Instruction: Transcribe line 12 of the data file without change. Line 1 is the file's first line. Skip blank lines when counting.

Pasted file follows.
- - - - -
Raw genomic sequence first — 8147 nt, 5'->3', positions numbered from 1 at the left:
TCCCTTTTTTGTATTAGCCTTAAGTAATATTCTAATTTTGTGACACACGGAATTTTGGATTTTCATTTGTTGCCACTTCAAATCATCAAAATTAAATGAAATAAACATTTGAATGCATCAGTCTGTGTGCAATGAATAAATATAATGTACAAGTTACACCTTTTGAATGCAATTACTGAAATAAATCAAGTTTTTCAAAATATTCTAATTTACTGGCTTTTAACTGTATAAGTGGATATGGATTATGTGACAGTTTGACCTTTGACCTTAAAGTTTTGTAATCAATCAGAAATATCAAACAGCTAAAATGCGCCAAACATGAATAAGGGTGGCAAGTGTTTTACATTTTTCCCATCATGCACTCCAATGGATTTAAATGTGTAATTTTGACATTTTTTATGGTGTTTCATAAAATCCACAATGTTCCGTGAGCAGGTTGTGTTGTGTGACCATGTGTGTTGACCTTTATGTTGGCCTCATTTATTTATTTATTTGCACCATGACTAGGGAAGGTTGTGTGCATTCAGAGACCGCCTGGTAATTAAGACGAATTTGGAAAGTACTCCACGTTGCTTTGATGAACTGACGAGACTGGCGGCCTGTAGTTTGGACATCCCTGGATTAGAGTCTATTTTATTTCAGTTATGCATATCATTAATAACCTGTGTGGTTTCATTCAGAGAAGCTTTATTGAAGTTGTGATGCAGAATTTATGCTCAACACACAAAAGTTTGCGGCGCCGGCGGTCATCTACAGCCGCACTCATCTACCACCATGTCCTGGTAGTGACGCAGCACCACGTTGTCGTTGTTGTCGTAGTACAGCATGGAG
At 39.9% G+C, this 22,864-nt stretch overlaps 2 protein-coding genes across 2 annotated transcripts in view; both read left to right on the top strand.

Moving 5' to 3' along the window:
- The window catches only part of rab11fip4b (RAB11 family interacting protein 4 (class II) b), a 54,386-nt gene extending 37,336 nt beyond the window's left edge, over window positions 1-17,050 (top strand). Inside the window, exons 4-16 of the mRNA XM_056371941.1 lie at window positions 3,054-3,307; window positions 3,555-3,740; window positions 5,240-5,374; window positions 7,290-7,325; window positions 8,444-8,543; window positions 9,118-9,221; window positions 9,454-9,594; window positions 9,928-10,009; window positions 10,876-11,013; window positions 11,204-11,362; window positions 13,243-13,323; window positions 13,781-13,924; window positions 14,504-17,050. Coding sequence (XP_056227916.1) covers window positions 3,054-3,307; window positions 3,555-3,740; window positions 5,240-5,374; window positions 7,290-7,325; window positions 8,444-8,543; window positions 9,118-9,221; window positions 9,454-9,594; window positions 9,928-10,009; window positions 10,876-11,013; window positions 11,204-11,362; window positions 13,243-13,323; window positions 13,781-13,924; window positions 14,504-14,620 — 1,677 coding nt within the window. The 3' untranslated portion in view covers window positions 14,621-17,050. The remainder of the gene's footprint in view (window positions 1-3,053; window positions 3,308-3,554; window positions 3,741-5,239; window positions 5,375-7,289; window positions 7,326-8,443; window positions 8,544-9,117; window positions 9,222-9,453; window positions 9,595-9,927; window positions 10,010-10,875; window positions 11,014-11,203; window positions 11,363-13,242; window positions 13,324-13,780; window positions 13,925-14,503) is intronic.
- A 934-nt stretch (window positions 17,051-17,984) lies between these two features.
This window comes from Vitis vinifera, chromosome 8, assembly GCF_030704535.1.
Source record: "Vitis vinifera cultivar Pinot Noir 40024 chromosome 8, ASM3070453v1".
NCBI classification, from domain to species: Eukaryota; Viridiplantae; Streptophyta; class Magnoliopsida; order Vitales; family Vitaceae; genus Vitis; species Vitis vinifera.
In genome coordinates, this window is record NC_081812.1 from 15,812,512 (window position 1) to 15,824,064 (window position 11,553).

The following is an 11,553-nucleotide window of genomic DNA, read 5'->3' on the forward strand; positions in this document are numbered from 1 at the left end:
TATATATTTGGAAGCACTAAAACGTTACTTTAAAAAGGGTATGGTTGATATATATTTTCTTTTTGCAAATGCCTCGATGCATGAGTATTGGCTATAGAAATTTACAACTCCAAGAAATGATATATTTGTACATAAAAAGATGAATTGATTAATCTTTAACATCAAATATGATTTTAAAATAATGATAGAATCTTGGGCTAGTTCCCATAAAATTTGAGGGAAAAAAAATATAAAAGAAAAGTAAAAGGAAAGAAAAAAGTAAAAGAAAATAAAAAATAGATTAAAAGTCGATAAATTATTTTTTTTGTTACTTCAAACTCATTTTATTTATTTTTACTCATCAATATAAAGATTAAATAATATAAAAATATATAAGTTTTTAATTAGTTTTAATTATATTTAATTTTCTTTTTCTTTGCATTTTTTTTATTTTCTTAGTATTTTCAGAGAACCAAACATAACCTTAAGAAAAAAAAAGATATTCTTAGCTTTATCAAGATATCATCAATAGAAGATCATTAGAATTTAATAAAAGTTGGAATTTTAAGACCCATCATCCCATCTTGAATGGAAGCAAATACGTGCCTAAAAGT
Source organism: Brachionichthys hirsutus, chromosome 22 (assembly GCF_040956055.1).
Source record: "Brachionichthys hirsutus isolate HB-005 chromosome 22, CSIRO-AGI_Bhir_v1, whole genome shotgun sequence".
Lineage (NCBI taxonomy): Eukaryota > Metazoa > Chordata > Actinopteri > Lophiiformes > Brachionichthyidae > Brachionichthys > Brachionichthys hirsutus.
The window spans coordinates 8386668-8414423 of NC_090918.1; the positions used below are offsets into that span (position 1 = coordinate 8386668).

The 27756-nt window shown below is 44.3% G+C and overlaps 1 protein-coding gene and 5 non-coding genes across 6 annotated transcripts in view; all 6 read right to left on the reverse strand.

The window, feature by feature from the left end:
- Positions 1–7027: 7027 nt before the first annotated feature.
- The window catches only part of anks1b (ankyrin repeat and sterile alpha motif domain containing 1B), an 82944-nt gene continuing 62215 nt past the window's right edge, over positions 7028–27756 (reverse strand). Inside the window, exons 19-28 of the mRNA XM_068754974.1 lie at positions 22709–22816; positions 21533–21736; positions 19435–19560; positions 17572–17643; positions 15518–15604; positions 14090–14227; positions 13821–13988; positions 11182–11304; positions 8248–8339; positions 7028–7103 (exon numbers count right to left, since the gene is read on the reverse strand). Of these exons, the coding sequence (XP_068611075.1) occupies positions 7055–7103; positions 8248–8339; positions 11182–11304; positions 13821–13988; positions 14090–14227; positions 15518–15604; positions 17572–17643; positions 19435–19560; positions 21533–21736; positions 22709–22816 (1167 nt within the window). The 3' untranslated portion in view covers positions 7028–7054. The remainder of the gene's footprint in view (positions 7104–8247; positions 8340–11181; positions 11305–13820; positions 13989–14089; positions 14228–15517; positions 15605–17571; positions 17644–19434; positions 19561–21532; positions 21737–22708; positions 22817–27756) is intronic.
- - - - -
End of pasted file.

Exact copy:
TATATATTTGGAAGCACTAAAACGTTACTTTAAAAAGGGTATGGTTGATATATATTTTCTTTTTGCAAATGCCTCGATGCATGAGTATTGGCTATAGAAATTTACAACTCCAAGAAATGATATATTTGTACATAAAAAGATGAATTGATTAATCTTTAACATCAAATATGATTTTAAAATAATGATAGAATCTTGGGCTAGTTCCCATAAAATTTGAGGGAAAAAAAATATAAAAGAAAAGTAAAAGGAAAGAAAAAAGTAAAAGAAAATAAAAAATAGATTAAAAGTCGATAAATTATTTTTTTTGTTACTTCAAACTCATTTTATTTATTTTTACTCATCAATATAAAGATTAAATAATATAAAAATATATAAGTTTTTAATTAGTTTTAATTATATTTAATTTTCTTTTTCTTTGCATTTTTTTTATTTTCTTAGTATTTTCAGAGAACCAAACATAACCTTAAGAAAAAAAAAGATATTCTTAGCTTTATCAAGATATCATCAATAGAAGATCATTAGAATTTAATAAAAGTTGGAATTTTAAGACCCATCATCCCATCTTGAATGGAAGCAAATACGTGCCTAAAAGT